Last night the BBC had a good summary of the dramatic events of yesterday: where things stand with Brexit; the outlook for the future; and the reactions from the EU in Brussels, the DUP in Northern Ireland, and the SNP in Scotland.
At present, it looks like Theresa May is going to try for a vote tomorrow, the very last day before the clock runs out on the EU’s ultimatum, though with typical May vagueness it is not clear whether the vote will be on her twice-defeated plan or a stripped down version, though the speaker seems to have ruled out the former. If nothing is passed by tomorrow, the EU seems to be working on the reasonable assumption that no alternative deal will be passed by parliament by the April 12 deadline, which means that there will either be a no-deal Brexit or a request by the UK for a much longer delay or even revoking Article 50 and returning to the status quo ante, each of which will cause huge turmoil.
I had been curious about how May got tagged with the ‘Maybot’ label that is in wide currency and learned that it was coined by columnist John Crace over two years ago when he noticed that May was incredibly vague and unspecific in her answers to questions, mindlessly repeating phrases like “Brexit means Brexit” and “No deal is better than a bad deal” whenever she was questioned on any specifics about what she was planning to do. I must say that she does seem robotic in the dogged way that she pursues what looks like dead ends.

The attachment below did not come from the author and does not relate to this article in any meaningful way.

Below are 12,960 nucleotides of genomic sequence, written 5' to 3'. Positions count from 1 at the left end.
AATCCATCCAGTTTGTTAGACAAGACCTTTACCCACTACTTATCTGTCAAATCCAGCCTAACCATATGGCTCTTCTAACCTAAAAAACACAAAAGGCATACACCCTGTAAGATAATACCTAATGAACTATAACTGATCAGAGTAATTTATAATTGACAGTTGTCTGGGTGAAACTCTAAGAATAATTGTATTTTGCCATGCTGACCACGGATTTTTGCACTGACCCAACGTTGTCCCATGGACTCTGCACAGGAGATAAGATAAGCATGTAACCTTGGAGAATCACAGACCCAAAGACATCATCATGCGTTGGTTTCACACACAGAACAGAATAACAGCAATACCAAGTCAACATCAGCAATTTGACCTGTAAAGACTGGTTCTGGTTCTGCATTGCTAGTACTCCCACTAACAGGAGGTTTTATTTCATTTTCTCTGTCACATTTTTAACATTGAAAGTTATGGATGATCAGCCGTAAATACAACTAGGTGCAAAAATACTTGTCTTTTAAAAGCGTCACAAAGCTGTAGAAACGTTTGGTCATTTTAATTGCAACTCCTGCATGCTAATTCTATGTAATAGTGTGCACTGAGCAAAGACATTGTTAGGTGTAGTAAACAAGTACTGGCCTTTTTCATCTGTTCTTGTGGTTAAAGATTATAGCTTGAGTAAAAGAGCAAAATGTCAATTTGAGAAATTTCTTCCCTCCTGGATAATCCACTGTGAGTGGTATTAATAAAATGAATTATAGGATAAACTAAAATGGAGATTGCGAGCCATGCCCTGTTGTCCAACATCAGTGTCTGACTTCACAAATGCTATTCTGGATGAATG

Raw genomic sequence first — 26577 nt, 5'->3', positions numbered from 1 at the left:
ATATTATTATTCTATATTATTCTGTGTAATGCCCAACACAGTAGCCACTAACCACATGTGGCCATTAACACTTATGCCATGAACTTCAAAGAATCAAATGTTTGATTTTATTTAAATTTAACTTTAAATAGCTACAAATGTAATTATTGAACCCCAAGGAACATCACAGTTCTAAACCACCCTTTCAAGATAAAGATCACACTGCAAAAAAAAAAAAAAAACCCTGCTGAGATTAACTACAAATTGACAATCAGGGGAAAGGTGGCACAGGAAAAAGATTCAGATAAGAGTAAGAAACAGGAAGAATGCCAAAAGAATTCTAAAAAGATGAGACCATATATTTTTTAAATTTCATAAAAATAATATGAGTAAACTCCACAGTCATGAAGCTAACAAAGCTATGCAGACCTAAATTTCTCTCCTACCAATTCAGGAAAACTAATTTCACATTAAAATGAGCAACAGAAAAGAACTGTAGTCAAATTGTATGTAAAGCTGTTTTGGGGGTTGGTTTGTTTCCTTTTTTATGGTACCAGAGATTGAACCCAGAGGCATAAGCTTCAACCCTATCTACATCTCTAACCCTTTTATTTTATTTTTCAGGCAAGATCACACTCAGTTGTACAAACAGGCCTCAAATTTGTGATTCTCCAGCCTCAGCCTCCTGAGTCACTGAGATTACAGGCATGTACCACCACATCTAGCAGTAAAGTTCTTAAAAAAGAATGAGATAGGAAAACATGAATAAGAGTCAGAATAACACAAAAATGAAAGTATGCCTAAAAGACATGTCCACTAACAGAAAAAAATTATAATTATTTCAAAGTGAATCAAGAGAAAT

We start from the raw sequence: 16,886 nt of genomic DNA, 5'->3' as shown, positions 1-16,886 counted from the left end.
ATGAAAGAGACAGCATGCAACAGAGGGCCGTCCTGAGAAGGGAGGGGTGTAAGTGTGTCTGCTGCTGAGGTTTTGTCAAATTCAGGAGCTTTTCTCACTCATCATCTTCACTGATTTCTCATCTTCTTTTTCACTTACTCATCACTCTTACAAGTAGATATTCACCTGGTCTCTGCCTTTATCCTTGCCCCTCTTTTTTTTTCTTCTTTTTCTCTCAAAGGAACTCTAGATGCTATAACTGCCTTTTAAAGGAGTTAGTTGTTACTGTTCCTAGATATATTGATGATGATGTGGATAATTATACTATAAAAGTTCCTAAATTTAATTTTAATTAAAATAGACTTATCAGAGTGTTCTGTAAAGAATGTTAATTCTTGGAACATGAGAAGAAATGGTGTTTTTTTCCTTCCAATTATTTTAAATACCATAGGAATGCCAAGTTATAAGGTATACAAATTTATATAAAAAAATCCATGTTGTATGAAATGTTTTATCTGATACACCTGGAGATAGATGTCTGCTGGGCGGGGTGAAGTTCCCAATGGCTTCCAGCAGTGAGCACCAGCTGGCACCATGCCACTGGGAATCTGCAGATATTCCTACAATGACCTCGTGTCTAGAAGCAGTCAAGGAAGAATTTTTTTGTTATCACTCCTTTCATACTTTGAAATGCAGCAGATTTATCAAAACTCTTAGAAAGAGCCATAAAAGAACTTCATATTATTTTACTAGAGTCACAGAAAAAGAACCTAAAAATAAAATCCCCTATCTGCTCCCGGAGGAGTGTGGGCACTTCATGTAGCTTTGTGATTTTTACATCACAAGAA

A great example of what a farce this whole thing has become is seen in this clip of Jacob Rees-Mogg, the perfect poster child for upper class twit, repeatedly switching his position on how he will vote.
With all the confusion and uncertainty, one thing has emerged that is perfectly clear and pretty much everyone agrees on and that is that Boris Johnson is a crass, unprincipled, careerist. This former mayor of London and foreign secretary jumped on the Brexit bandwagon when it looked like that might enable him to succeed David Cameron as prime minister, only to have May get the job. Then he spent the last couple of years as a Brexit hardliner working against May’s plans, only to say he would support it just minutes after when she said that she would resign if it passed, sensing that this provided another opening for him to take the job. It is hard to see him gaining a majority in the party since he has infuriated so many with his naked opportunism, not to mention his buffoonish personality. But nothing can be ruled out these days.
One topic that keeps coming up is if and when the UK leaves the EU, whether Scotland will declare independence and rejoin the EU on its own. It seems like that the same land border problem in Ireland that has stymied the Brexit negotiations will now appear between Scotland and England as well. Why is that not seen as a serious problem? Is it purely an emotional rather than a practical issue, because a Scotland-England border does not carry the violent history of the Irish border and that the Scots and the English do not share the same level of commonality as those on either side of the Irish divide and thus would be more comfortable with a hard separation?